It is therefore too easy to claim that a commercialisation of organs necessarily will entail exploitation – and that it is immoral (8). Because of our concern for patients in need we should take these arguments seriously. However, the use of financial incentives to promote organ donation gives rise to hard questions. Do the arguments in favour of financial incentives meet the fundamental challenges and outweigh well-founded arguments to the contrary? Six questions which are often overlooked in this debate demand answers.

Question 1. Are the incentives effective? We have little knowledge about this. Some empirical studies show that financial incentives may work (9), but that the sellers often tend to be dissatisfied (10). A few studies indicate that incentives are important for a decision to donate, but that financial incentives are less important than other incentives (11).

Question 2. What actions can the health services allow vis-à-vis healthy people? Organ donation (with a living donor) presupposes a medical intervention on a healthy person, and hence violates a basic (Hippocratic) principle: Primum non nocere. The fact that health personnel may undertake actions that are otherwise prohibited (the medical exception) is based on the precondition that the action must be beneficial to the individual concerned. Exceptions from basic norms require special care. It is far from obvious that a (financially motivated) consent ensures carte blanche for all types of interventions.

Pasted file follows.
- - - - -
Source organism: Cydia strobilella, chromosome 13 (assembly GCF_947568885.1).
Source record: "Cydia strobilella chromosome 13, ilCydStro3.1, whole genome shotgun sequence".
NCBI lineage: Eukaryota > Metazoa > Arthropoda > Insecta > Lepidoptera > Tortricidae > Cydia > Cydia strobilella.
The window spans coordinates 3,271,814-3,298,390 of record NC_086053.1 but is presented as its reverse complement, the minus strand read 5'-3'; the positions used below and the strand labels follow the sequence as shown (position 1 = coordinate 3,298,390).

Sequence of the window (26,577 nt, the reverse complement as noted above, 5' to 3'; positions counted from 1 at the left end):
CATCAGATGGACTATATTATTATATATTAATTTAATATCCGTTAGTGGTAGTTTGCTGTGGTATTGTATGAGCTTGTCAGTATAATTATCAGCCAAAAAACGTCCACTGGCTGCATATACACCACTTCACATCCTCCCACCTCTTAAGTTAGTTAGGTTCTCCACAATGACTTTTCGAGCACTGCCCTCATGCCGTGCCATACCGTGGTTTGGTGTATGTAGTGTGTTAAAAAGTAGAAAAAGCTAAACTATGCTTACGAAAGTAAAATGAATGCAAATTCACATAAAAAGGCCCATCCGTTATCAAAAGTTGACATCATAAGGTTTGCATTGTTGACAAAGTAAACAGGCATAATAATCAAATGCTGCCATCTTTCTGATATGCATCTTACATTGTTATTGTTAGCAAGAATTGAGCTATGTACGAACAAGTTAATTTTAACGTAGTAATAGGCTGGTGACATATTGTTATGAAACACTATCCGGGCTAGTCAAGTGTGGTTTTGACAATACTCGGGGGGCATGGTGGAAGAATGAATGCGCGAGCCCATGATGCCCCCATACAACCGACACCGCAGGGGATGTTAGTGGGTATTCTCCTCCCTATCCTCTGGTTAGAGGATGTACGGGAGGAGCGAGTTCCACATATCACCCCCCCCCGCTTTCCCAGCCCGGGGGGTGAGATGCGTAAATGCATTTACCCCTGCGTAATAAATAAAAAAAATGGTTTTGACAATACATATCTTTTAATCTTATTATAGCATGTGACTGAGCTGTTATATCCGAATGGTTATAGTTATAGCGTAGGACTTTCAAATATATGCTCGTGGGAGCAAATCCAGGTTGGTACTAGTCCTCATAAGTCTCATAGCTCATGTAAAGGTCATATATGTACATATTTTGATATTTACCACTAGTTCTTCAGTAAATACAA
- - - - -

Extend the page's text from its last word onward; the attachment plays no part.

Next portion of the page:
Question 3. Are there any social and cultural obstacles to commercialisation of organs? European studies show that people regard donation of organs as a social and cultural phenomenon, characterised by reciprocity within personal relationships, which is not well adapted to commercialisation (12, 13). The risk of losing people’s trust is also emphasised by the adherents of commercialisation (6).